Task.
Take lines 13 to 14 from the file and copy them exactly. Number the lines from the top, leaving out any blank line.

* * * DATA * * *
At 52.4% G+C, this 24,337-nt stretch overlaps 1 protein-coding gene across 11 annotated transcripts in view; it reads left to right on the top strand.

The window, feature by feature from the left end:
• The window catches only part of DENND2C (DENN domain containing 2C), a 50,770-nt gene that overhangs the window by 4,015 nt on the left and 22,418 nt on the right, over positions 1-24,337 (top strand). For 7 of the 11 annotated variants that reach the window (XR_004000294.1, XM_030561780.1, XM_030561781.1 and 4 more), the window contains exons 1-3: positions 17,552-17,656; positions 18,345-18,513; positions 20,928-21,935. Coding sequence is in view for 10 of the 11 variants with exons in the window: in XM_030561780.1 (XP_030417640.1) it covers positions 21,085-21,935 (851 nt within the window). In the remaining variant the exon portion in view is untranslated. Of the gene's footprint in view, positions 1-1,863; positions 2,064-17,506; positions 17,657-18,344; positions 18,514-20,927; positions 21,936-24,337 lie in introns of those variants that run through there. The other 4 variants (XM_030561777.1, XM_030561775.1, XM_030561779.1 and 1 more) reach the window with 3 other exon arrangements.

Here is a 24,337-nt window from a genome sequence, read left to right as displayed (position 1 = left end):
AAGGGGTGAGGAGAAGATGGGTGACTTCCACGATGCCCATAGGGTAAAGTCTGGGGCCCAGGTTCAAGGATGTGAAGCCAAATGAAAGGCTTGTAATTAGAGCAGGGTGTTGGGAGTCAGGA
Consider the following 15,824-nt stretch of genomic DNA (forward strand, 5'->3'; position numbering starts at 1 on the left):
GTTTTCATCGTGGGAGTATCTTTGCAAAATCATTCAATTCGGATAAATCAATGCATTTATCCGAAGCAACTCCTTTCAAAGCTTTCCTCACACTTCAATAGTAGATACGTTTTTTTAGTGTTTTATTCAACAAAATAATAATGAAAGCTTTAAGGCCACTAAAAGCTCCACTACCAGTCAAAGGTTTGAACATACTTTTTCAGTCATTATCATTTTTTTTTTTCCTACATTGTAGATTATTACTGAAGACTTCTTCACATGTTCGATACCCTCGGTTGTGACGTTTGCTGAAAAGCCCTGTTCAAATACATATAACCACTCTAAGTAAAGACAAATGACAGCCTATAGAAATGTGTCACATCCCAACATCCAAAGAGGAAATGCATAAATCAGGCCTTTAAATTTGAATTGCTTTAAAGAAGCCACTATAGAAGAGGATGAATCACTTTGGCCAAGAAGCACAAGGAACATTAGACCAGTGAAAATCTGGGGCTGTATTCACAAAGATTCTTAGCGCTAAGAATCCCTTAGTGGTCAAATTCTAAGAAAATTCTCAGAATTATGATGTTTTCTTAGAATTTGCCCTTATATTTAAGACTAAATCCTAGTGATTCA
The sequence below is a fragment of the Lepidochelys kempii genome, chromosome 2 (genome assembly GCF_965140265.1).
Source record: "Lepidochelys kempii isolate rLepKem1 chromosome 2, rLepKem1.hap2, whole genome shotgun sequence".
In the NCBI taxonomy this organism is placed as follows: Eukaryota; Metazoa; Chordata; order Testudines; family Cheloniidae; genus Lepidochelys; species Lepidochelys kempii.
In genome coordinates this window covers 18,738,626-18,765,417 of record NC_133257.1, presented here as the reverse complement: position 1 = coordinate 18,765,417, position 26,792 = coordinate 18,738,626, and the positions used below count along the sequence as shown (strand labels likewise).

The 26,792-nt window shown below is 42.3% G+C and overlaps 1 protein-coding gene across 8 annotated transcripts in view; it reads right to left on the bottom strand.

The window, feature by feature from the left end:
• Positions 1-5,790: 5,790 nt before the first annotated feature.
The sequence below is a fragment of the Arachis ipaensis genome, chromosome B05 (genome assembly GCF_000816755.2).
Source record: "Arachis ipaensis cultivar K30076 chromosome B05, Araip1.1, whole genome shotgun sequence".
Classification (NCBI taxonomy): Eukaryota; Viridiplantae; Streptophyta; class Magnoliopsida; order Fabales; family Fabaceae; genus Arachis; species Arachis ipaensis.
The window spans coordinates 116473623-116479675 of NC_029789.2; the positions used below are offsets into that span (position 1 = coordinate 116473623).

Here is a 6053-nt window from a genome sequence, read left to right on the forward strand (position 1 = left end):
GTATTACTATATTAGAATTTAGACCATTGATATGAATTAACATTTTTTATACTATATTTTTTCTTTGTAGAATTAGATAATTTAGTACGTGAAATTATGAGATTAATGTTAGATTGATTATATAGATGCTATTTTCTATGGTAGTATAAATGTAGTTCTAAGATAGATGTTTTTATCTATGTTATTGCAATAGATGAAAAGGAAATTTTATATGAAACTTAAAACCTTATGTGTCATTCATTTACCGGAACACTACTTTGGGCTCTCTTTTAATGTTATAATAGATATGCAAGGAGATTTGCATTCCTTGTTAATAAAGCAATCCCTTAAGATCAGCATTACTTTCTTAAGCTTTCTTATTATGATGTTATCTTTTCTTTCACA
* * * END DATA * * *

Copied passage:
The window, feature by feature from the left end:
• Positions 1-5,790: 5,790 nt before the first annotated feature.